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Panaqolus albivermis Lujan, Steele & Velasquez, 2013

Image contributors to this species:

Danny Blundell (1) Billy Grant (1) Dave Brough (4) TotalFishkeeping (1) Daniel Konn-Vetterlein (1) Johnny Jensen's Photographic Library (1) Graham Carr (1) Jacqueline Heijmen Bennett-Leaver (1)

ScotCat Sources:

Factsheet Etymology = Genus Etymology = Species

Other Sources:

Fishbase Google Search  All Catfish Species Inventory


Relevant Information:

The juveniles of this species have a very bold pattern of light stripes which form into spots and stripes with age. The differences between the Panaqolus and the Panaque genera is that the latter has an oval shaped mouth and the jaws have very large spatulate teeth with a single cusp, arranged in a v form and Panaqolus have a small number of spatulate teeth and are also a smaller genus. Aquarium care: Peaceful in the aquarium but not suitable for planted tanks as they are plant eaters. Tank set-up should contain wood of some description as the Panaques need this in their diet. Plants will not work too well as they will be eaten so plenty of wood scattered around the tank with a few caves for spawning activities on a sand or small rounded gravel bed will do just fine. Provide strong aeration due to the higher temperatures involved. Diet: All Panaques and also the Panaqolus genera are wood eaters so would need this in an aquarium set-up. Feed also vegetable foods such as cucumber, courgette (zucchini) and sinking tablets. Sexing: Males have long interopercular spines and their body is adorned with hair-like spines. Remarks: Named to species bu Lujan et al, 2013. Abstract: Panaqolus albivermis is described as a new species based on four specimens from the San Alejandro River, a tributary of the upper Ucayali River in central Peru. Panaqolus albivermis is diagnosed from all other Panaqolus except P. maccus by having head, body, and fins with widely separated small white to yellow spots, vermiculations, and/or thin oblique bands on a black base (vs. exclusively small white to yellow spots on a black base in P. albomaculatus, generally broad oblique bands of alternating light to dark brown in P. changae, P. gnomus, P. purusiensis, and a uniformly dark gray to black body color in P. dentex, P. koko, and P. nocturnus); P. albivermis can be diagnosed from P. maccus by having a black base color (vs. brown), by having parallel dentary tooth cups (vs. acute intermandibular tooth cup angle), and by having a larger known adult body size (95.8 mm SL vs. 84.8)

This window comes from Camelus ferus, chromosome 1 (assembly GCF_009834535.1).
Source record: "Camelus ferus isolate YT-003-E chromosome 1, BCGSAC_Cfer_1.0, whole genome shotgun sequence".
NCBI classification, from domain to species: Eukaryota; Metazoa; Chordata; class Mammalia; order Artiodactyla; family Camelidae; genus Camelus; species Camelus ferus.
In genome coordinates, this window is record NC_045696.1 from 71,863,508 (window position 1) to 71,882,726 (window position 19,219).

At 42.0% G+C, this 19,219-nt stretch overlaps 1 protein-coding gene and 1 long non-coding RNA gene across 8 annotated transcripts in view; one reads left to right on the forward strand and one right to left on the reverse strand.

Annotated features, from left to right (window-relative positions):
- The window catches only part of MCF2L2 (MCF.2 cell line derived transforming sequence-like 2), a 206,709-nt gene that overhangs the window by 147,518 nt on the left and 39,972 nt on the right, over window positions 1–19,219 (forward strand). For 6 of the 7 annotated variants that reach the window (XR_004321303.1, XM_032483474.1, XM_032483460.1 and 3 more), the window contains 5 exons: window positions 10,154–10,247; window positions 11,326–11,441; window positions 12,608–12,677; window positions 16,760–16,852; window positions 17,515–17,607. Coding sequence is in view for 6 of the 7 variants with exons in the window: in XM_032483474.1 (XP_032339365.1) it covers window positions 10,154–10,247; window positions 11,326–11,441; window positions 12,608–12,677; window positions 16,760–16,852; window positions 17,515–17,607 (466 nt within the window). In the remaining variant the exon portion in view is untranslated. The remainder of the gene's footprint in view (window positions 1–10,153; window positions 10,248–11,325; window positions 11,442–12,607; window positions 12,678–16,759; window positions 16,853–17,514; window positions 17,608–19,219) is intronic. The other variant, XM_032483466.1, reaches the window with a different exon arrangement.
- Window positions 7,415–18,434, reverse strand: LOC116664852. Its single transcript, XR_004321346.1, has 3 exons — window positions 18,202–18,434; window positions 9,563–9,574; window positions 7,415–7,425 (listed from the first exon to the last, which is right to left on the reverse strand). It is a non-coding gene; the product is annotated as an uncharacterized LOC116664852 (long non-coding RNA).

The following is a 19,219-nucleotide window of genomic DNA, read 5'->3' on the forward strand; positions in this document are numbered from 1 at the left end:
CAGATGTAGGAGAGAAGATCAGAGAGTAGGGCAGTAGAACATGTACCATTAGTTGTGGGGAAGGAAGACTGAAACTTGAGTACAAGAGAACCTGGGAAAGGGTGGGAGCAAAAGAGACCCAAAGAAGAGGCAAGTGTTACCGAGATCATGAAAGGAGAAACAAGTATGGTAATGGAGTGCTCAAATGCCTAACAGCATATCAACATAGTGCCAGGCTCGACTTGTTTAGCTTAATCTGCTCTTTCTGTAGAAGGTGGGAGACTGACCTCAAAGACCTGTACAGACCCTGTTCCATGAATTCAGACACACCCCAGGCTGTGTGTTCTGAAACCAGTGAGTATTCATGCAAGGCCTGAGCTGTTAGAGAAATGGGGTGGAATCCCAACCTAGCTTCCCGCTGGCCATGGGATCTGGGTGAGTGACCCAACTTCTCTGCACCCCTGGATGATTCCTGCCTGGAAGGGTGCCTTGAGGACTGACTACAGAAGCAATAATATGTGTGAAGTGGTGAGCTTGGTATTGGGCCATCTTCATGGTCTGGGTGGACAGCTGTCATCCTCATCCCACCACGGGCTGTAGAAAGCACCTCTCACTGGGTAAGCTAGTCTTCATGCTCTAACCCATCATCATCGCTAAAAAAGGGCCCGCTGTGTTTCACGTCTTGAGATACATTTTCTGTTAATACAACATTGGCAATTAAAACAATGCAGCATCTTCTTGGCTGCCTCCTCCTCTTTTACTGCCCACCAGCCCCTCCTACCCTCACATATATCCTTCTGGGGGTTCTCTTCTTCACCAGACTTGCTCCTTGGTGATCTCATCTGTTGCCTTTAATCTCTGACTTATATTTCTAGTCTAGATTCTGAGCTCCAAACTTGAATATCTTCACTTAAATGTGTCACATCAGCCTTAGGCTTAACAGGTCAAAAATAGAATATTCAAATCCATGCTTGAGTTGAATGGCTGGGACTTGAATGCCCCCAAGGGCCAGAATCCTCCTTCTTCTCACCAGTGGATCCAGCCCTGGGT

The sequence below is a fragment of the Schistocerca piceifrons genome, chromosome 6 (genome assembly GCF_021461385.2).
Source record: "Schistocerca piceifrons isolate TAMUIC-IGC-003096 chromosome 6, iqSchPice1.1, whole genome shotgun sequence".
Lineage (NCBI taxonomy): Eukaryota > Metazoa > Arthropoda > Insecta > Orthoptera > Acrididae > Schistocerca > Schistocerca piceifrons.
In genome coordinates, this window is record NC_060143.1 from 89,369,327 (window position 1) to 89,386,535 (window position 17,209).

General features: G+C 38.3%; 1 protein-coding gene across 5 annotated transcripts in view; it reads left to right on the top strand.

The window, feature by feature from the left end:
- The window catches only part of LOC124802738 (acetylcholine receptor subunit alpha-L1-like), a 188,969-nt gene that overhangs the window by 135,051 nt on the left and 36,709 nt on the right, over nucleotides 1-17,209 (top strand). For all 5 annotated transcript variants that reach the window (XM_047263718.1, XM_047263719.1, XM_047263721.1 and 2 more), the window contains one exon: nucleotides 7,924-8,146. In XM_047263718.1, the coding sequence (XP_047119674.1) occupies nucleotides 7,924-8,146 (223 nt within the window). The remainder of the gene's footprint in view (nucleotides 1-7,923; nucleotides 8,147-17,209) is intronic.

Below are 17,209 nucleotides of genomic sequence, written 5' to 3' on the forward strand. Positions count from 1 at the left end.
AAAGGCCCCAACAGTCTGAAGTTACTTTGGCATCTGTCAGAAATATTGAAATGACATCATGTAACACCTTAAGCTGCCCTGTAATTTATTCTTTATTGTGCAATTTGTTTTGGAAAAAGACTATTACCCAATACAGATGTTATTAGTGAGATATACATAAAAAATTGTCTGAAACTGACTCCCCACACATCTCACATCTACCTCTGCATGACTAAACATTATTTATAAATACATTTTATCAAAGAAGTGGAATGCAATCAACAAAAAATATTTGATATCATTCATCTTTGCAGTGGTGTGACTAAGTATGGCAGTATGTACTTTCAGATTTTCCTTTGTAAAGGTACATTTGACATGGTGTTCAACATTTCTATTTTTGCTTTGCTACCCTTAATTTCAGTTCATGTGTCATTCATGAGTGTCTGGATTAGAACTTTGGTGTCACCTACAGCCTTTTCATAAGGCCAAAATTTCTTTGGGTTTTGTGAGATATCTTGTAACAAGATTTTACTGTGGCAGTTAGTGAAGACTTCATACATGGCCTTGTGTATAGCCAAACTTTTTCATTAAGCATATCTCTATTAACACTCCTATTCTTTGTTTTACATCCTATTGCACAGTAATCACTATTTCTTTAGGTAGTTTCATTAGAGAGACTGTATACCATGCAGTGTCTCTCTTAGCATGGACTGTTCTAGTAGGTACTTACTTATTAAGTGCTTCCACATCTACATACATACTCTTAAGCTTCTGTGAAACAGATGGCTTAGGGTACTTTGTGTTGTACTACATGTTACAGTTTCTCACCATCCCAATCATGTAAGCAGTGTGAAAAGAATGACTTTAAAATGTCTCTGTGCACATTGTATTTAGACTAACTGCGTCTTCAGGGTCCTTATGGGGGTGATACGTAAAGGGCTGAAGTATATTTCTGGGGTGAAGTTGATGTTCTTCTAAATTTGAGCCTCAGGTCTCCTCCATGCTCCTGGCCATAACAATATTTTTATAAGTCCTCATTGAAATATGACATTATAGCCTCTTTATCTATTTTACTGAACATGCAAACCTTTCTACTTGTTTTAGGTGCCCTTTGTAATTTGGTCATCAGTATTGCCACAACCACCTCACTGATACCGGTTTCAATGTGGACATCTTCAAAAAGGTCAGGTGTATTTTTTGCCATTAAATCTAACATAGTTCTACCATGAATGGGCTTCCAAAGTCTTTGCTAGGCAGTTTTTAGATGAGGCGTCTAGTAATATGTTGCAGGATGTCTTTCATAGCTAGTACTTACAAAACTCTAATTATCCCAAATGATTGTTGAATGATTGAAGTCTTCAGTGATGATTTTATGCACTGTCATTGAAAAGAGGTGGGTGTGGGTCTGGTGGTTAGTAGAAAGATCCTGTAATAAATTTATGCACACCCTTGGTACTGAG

Common Name:

Flash Pleco, L204






Peru: middle to upper Rio Ucayali drainage


14cm. (5½ins)


25-29°c (77-85°f.)




Seidel, I. 2008. Back to Nature guide to L-catfishes, Ettlingen, Germany 208 p
ScotCat Factsheet no. 173. Nov. 2010.
Lujan, NK, S Steele & M Velasquez, 2013. A new distinctively banded species of Panaqolus (Siluriformes: Loricariidae) from the western Amazon Basin in Peru. Zootaxa 3961: 192–198.



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